Subcultures tend to take themselves way too goddamn seriously. That’s why Type O Negative’s sarcastic take on gothic metal was and is so vital. The quartet—bassist, vocalist, and primary creative force Peter Steele; guitarist Kenny Hickey; keyboardist John Silver; and drummer Johnny Kelly—are best known for two things: the band’s often goofy take on goth metal, and Steele’s ironic humor delivered through black porcelain vocals. The band’s biting satire was often mistaken for honest expression; thus, while “I’m proud not to be PC” works as a (joking?) thesis statement, they understood absurdity and how to wield it. Unfortunately, Type O Negative only released seven albums, with Steele’s death in 2010 cutting the band’s career short. Life is short, so let’s explore the darkness while we can. Happy Halloween.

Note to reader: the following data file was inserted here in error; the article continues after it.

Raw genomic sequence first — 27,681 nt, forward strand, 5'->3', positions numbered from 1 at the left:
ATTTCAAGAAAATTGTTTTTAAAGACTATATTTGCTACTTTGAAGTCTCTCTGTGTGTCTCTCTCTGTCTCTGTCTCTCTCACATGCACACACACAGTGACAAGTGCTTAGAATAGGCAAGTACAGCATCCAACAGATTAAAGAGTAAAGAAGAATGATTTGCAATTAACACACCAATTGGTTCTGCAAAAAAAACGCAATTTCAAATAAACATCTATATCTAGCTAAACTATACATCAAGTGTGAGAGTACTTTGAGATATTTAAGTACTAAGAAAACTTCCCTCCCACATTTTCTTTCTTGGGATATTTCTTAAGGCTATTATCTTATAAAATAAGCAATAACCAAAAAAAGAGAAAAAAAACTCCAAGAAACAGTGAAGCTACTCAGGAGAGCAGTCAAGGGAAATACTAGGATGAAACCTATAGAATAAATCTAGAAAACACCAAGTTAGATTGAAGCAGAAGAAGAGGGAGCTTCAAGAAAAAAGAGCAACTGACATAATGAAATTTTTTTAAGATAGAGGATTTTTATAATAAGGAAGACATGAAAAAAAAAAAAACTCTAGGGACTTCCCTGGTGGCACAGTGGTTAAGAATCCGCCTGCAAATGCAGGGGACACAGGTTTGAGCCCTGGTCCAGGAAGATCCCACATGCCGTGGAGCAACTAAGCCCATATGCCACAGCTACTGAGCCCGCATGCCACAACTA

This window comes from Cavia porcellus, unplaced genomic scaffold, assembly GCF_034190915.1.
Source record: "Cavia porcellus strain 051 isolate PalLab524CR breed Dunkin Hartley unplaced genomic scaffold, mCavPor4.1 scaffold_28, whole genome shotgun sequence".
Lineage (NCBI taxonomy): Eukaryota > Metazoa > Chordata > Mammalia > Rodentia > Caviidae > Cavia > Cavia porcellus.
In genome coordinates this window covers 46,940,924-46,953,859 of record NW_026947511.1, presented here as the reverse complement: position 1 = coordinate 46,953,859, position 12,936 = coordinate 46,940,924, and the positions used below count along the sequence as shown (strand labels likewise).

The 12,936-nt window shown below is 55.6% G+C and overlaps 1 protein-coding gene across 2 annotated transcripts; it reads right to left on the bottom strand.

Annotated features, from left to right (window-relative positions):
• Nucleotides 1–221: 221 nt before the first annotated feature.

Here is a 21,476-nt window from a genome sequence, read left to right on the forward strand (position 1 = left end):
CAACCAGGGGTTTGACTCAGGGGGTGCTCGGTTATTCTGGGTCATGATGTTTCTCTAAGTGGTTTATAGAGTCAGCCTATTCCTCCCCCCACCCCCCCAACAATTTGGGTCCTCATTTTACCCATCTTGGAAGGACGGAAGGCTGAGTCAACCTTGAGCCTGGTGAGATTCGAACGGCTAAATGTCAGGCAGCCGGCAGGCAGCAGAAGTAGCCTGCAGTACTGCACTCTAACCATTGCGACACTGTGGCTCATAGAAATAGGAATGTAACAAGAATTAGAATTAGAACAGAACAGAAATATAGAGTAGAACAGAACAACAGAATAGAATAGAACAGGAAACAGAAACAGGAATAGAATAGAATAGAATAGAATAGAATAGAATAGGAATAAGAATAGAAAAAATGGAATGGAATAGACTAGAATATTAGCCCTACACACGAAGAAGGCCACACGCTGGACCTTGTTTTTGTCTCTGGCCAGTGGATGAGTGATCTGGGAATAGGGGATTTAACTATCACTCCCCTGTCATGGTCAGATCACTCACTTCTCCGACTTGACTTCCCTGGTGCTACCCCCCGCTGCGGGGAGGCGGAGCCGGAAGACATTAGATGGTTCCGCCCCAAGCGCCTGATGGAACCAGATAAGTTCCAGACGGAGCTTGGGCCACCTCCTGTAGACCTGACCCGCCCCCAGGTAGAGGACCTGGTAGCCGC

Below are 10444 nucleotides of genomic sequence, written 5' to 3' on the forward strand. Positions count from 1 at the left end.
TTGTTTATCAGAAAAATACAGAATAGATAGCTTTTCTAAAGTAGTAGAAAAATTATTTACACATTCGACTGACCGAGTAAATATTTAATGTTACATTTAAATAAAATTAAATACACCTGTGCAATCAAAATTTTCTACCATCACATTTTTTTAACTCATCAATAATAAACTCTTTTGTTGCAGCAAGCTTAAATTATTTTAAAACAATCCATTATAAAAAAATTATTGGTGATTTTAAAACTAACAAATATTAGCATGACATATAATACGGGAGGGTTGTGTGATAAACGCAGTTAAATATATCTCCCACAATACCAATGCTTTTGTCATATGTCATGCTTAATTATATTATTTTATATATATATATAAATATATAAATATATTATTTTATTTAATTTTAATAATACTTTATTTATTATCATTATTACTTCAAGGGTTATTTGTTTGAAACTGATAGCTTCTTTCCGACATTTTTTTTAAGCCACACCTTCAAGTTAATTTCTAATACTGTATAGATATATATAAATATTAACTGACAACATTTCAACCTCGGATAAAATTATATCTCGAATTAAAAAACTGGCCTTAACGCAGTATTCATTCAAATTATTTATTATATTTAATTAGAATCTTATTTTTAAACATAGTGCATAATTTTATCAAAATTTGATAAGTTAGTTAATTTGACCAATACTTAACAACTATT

7. The Origin of the Feces (1992)
Type O’s sophomore effort is their most tongue-in-cheek record. “The Origin of the Feces” is a fake live album, complete with canned applause and Steele’s between-song banter to no one. The majority of its material is re-recorded, renamed, and rearranged songs from “Slow, Deep and Hard” (see below)—which is to say, inferior versions. The one improvement “The Origin” has over its predecessor is the musicianship, especially original drummer Sal Abruscato’s playing. It’s the heaviest Type O ever got, coming much closer to the thrash of Carnivore (Steele’s previous band), with uneven results. In this way, the record is best viewed through a what-if lens. “The Origin” ends with crickets chirping—a nice touch—which is entirely fitting: this mostly entertaining record lands with little impact relative to the others in the band’s catalog. Even if the joke is the substandard and recycled quality, it’s still substandard and recycled all the same.
Play it again: “Hey Pete” and the bonus track “Paranoid” (not a great sign that the covers are the go-to songs)
Skip it: “Kill You Tonight,” because the reprise is better
6. World Coming Down (1999)